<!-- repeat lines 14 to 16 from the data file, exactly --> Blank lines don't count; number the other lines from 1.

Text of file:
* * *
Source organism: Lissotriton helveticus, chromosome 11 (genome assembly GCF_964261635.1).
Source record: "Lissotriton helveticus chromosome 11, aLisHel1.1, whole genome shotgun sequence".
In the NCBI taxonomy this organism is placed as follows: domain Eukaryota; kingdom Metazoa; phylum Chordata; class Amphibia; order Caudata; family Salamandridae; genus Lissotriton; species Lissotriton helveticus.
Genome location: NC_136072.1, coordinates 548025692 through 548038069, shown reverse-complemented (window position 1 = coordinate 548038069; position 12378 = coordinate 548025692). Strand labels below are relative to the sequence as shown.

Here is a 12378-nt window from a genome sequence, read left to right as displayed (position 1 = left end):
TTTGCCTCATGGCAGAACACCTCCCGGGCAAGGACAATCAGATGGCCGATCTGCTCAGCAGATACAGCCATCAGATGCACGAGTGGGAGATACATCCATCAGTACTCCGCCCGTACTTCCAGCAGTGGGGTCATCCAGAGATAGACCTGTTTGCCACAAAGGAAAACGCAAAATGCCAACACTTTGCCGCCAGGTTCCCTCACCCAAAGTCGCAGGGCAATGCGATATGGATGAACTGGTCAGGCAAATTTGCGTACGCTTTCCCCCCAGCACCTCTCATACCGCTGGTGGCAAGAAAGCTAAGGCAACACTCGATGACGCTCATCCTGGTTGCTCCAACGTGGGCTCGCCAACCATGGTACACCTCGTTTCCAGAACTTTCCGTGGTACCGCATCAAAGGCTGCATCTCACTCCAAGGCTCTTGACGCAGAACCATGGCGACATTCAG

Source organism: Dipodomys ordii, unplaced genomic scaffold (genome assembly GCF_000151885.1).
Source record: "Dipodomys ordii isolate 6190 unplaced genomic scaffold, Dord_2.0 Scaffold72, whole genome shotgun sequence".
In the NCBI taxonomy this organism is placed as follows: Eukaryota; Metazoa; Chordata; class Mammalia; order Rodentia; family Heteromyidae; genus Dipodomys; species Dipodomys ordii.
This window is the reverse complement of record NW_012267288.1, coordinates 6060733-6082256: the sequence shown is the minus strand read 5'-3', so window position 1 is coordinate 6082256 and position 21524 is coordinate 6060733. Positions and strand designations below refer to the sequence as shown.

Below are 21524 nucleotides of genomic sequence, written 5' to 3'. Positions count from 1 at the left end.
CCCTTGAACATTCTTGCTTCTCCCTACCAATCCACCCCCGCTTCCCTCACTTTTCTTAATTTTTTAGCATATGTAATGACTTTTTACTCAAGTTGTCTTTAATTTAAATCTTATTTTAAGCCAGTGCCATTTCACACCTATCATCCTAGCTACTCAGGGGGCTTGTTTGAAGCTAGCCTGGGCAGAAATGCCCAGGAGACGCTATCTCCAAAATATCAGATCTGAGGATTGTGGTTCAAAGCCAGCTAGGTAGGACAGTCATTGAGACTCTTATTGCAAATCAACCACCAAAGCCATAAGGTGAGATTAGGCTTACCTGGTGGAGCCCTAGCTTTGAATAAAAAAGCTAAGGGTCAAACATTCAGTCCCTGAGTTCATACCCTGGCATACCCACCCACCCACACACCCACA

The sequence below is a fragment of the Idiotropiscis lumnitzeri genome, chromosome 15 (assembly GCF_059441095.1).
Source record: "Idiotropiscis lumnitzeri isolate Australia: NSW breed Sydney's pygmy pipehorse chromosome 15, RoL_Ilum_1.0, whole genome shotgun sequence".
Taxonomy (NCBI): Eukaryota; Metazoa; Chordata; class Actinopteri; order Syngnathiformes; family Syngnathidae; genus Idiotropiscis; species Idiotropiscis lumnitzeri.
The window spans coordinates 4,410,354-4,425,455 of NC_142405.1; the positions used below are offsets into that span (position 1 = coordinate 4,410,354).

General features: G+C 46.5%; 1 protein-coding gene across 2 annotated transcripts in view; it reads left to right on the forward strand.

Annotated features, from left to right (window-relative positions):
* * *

Source record: "Idiotropiscis lumnitzeri isolate Australia: NSW breed Sydney's pygmy pipehorse chromosome 15, RoL_Ilum_1.0, whole genome shotgun sequence".
Taxonomy (NCBI): Eukaryota; Metazoa; Chordata; class Actinopteri; order Syngnathiformes; family Syngnathidae; genus Idiotropiscis; species Idiotropiscis lumnitzeri.
The window spans coordinates 4,410,354-4,425,455 of NC_142405.1; the positions used below are offsets into that span (position 1 = coordinate 4,410,354).